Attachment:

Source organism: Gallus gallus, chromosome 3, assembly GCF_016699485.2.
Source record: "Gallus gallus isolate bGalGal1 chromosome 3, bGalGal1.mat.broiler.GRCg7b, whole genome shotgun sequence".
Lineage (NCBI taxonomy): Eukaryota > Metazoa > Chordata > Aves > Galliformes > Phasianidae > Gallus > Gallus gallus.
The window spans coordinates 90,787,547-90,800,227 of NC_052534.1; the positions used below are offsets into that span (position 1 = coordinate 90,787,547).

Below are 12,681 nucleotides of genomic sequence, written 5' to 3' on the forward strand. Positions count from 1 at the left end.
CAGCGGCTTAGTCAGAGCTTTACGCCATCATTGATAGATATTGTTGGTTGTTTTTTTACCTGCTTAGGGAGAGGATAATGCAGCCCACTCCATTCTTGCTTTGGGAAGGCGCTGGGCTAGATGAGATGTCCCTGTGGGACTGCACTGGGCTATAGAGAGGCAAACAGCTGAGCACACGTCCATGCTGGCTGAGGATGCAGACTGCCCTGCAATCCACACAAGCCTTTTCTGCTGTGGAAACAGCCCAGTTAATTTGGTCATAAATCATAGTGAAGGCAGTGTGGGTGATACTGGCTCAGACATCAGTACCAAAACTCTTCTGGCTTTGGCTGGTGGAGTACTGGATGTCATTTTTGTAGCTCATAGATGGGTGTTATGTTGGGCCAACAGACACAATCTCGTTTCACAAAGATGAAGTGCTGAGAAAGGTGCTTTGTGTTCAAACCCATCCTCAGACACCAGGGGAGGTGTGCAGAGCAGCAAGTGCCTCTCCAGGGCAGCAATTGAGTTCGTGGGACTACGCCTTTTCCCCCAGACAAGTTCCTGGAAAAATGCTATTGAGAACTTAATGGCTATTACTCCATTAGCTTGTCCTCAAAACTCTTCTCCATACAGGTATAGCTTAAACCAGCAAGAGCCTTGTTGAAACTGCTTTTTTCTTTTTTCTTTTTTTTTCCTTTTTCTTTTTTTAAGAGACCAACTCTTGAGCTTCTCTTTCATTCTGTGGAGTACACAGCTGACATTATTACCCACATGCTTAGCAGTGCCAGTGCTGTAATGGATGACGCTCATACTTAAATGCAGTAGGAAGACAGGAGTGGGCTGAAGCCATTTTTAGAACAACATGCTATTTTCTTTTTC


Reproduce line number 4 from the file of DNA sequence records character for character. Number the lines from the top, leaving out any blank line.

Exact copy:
The window spans coordinates 90,787,547-90,800,227 of NC_052534.1; the positions used below are offsets into that span (position 1 = coordinate 90,787,547).